"This Court exercises de novo review over a district court's grant of summary judgment. Summary judgment is appropriate `if the pleadings, depositions, answers to interrogatories, and admissions on file, together with the affidavits, if any, show that there is no genuine issue as to any material fact and that the moving party is entitled to a judgment as a matter of law. We view the facts in the light most favorable to the party against whom summary judgment was entered.'" Foehl v. United States, 238 F.3d 474, 477 (3d Cir. 2001) (citations omitted).
The IDEA provides that "[i]n any action or proceeding brought under this section, the court, in its discretion, may award reasonable attorneys' fees as part of the costs to the parents of a child with a disability who is the prevailing party." 20 U.S.C. § 1415(i)(3)(B). The sole issue here is whether this provision authorizes an award of attorney fees to an attorney-parent who represented his child in administrative proceedings under the IDEA. Although this is an issue of first impression in this Circuit, a panel of the Fourth Circuit has answered the question in the negative in a case factually similar to this one. See Doe v. Board of Educ. of Baltimore County, 165 F.3d 260 (4th Cir. 1998), cert. denied, 526 U.S. 1159, 119 S.Ct. 2049, 144 L.Ed.2d 216 (1999).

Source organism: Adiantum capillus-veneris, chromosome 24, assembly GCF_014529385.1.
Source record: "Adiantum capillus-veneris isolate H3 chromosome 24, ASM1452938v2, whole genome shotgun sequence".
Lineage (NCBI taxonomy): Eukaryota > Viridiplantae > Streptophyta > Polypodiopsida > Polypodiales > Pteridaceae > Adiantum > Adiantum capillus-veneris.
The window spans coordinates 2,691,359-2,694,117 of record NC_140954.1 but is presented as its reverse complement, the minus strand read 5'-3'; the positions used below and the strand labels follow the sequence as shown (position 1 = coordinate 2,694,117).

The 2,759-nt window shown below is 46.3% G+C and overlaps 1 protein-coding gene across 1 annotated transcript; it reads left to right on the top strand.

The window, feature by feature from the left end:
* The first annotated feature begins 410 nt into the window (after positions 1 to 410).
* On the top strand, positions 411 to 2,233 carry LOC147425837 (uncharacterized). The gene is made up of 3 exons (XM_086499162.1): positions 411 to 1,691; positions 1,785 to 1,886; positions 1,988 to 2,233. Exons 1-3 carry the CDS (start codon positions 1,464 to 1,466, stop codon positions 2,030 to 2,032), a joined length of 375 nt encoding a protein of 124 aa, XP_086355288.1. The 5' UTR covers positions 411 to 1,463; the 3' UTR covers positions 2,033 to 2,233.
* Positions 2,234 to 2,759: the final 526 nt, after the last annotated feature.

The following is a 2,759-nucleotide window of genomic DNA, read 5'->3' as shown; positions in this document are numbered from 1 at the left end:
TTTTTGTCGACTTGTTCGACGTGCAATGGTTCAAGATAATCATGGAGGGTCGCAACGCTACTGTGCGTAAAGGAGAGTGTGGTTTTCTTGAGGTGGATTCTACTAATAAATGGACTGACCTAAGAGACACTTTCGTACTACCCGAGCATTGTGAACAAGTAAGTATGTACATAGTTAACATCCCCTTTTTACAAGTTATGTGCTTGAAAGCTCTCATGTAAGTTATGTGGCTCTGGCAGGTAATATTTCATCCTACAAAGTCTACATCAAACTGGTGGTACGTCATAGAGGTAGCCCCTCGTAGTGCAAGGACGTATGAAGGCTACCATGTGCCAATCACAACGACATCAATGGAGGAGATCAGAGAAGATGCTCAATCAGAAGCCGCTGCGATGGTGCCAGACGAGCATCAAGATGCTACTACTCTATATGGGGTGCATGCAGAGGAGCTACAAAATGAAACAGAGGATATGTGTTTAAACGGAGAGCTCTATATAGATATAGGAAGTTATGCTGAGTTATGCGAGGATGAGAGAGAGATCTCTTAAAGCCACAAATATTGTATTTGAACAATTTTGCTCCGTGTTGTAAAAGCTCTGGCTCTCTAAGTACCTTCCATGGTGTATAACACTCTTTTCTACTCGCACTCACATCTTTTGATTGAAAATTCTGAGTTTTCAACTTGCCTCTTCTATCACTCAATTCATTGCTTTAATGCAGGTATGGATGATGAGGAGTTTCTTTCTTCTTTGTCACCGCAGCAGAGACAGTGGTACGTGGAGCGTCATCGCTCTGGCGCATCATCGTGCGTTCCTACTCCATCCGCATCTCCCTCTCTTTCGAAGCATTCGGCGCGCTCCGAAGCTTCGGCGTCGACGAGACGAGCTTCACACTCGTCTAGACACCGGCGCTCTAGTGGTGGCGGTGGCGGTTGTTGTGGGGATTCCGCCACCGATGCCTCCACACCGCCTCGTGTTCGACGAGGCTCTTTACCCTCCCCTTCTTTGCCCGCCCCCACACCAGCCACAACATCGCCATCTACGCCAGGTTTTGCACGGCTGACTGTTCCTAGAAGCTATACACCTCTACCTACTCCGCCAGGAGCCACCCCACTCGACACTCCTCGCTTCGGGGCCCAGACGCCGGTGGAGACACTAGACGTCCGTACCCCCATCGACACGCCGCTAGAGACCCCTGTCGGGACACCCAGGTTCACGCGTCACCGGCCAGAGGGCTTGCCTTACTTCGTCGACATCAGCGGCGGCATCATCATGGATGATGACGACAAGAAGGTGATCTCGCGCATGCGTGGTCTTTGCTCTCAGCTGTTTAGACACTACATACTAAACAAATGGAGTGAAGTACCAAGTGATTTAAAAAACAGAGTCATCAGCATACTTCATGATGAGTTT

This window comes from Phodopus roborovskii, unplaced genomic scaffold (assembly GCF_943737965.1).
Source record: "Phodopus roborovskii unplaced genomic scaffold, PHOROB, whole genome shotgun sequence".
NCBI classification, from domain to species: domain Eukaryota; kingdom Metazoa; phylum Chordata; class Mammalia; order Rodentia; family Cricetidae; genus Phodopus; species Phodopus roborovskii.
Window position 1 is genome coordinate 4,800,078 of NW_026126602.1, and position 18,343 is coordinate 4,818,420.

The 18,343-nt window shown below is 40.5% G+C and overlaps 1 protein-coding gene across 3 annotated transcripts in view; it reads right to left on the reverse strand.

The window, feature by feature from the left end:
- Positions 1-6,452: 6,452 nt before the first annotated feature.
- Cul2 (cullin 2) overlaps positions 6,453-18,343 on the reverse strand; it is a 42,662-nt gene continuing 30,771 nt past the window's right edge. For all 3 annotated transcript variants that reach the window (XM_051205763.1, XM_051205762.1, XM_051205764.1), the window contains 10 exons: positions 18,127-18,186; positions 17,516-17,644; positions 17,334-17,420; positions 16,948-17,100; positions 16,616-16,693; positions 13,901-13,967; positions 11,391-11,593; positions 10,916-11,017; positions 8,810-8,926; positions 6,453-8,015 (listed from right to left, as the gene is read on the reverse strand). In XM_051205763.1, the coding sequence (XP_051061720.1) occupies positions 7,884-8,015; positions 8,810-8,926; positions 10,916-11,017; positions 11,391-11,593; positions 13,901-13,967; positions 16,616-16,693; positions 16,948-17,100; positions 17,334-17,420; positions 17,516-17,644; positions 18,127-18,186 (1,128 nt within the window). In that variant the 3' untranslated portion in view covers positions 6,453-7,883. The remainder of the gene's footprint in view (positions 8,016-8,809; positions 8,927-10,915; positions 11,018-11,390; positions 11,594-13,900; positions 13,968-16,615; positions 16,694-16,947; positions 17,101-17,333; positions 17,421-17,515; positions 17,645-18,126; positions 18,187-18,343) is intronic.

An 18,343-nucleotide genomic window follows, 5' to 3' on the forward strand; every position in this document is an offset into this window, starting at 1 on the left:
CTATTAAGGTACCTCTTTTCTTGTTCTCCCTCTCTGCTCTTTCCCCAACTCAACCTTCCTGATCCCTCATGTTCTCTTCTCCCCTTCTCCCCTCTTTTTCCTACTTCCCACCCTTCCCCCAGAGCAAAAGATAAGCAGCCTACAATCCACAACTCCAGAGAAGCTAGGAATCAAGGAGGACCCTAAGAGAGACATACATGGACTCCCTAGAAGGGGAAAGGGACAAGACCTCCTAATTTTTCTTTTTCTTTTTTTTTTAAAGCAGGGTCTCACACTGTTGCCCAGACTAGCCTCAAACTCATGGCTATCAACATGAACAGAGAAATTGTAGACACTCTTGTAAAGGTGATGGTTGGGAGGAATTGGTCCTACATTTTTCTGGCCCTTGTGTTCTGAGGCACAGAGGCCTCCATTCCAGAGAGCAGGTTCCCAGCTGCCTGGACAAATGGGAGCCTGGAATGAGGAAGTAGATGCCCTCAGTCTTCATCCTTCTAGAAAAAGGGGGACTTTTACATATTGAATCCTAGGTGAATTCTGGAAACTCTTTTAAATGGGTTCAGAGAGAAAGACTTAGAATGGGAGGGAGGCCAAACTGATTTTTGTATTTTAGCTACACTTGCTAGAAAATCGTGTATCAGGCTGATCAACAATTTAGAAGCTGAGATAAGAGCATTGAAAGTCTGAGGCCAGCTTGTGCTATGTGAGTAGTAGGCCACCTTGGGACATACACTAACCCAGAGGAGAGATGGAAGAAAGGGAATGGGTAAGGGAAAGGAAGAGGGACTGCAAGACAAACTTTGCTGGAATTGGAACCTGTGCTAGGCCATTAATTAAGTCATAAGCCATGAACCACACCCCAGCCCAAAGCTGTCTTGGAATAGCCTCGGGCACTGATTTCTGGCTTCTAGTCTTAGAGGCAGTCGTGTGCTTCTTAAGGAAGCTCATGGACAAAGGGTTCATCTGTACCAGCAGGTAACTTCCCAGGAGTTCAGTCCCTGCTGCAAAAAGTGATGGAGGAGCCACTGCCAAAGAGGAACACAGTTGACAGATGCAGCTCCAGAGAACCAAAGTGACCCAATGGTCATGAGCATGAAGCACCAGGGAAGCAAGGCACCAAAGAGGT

In Doe, the court held that an attorney-parent who won a favorable award for his child pursuant to administrative proceedings under the IDEA was not entitled to attorney fees for his work representing the child. In reaching its decision, the court noted "that fee-shifting statutes are meant to encourage the effective prosecution of meritorious claims, and that they seek to achieve this purpose by encouraging parties to obtain independent representation." 165 F.3d at 263. The court explained that "[l]ike attorneys appearing pro se, attorney-parents are generally incapable of exercising sufficient independent judgment on behalf of their children to ensure that `reason, rather than emotion' will dictate the conduct of the litigation." Id. (citation omitted). The Doe court based its holding on the reasoning of a Supreme Court opinion in which a unanimous Court held that a pro se plaintiff who is an attorney cannot be awarded attorney fees under the fee-shifting provision of the Civil Rights Attorney's Fees Awards Act, 42 U.S.C. § 1988(b), which contains language very similar to the IDEA fee-shifting provision. See Kay v. Ehrler, 499 U.S. 432, 111 S.Ct. 1435, 113 L.Ed.2d 486 (1991). In Kay, the Supreme Court, citing the adage that "a lawyer who represents himself has a fool for a client," reasoned that "[t]he statutory policy of furthering the successful prosecution of meritorious [civil rights] claims is better served by a rule that creates an incentive to retain [independent] counsel," rather than a rule that creates an incentive to represent one's self. See 499 U.S. at 438, 111 S.Ct. 1435.